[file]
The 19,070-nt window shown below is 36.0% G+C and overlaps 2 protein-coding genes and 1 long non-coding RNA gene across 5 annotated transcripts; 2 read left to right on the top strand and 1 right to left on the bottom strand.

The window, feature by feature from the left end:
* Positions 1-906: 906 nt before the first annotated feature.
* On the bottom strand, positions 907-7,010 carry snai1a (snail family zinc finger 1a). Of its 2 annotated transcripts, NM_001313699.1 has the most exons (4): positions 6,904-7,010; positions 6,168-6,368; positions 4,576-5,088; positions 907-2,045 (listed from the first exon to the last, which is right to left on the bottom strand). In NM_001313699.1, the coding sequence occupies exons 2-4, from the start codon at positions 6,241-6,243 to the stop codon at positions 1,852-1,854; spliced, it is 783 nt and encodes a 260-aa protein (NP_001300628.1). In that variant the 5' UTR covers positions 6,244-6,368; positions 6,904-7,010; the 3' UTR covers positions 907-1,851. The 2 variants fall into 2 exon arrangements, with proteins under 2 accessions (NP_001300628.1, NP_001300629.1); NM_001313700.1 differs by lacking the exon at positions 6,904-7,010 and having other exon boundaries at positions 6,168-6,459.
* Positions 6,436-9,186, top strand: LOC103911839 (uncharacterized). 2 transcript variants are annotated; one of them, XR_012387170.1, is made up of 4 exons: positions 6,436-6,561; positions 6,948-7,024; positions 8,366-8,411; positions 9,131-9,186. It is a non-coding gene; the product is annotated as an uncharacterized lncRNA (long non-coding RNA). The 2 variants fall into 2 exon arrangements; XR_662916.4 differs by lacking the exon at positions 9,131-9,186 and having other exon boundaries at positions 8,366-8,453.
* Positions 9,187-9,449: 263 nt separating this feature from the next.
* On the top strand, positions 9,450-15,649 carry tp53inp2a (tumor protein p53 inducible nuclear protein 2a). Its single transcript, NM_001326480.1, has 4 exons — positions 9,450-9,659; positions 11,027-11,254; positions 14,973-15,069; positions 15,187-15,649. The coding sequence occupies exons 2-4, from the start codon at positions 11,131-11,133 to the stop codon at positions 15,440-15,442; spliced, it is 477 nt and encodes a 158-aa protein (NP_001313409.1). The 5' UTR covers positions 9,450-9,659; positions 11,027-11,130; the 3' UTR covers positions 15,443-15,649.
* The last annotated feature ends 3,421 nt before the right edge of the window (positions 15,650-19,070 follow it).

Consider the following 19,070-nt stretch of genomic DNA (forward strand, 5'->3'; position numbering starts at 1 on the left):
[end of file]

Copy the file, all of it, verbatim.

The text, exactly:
The 19,070-nt window shown below is 36.0% G+C and overlaps 2 protein-coding genes and 1 long non-coding RNA gene across 5 annotated transcripts; 2 read left to right on the top strand and 1 right to left on the bottom strand.

The window, feature by feature from the left end:
* Positions 1-906: 906 nt before the first annotated feature.
* On the bottom strand, positions 907-7,010 carry snai1a (snail family zinc finger 1a). Of its 2 annotated transcripts, NM_001313699.1 has the most exons (4): positions 6,904-7,010; positions 6,168-6,368; positions 4,576-5,088; positions 907-2,045 (listed from the first exon to the last, which is right to left on the bottom strand). In NM_001313699.1, the coding sequence occupies exons 2-4, from the start codon at positions 6,241-6,243 to the stop codon at positions 1,852-1,854; spliced, it is 783 nt and encodes a 260-aa protein (NP_001300628.1). In that variant the 5' UTR covers positions 6,244-6,368; positions 6,904-7,010; the 3' UTR covers positions 907-1,851. The 2 variants fall into 2 exon arrangements, with proteins under 2 accessions (NP_001300628.1, NP_001300629.1); NM_001313700.1 differs by lacking the exon at positions 6,904-7,010 and having other exon boundaries at positions 6,168-6,459.
* Positions 6,436-9,186, top strand: LOC103911839 (uncharacterized). 2 transcript variants are annotated; one of them, XR_012387170.1, is made up of 4 exons: positions 6,436-6,561; positions 6,948-7,024; positions 8,366-8,411; positions 9,131-9,186. It is a non-coding gene; the product is annotated as an uncharacterized lncRNA (long non-coding RNA). The 2 variants fall into 2 exon arrangements; XR_662916.4 differs by lacking the exon at positions 9,131-9,186 and having other exon boundaries at positions 8,366-8,453.
* Positions 9,187-9,449: 263 nt separating this feature from the next.
* On the top strand, positions 9,450-15,649 carry tp53inp2a (tumor protein p53 inducible nuclear protein 2a). Its single transcript, NM_001326480.1, has 4 exons — positions 9,450-9,659; positions 11,027-11,254; positions 14,973-15,069; positions 15,187-15,649. The coding sequence occupies exons 2-4, from the start codon at positions 11,131-11,133 to the stop codon at positions 15,440-15,442; spliced, it is 477 nt and encodes a 158-aa protein (NP_001313409.1). The 5' UTR covers positions 9,450-9,659; positions 11,027-11,130; the 3' UTR covers positions 15,443-15,649.
* The last annotated feature ends 3,421 nt before the right edge of the window (positions 15,650-19,070 follow it).

Consider the following 19,070-nt stretch of genomic DNA (forward strand, 5'->3'; position numbering starts at 1 on the left):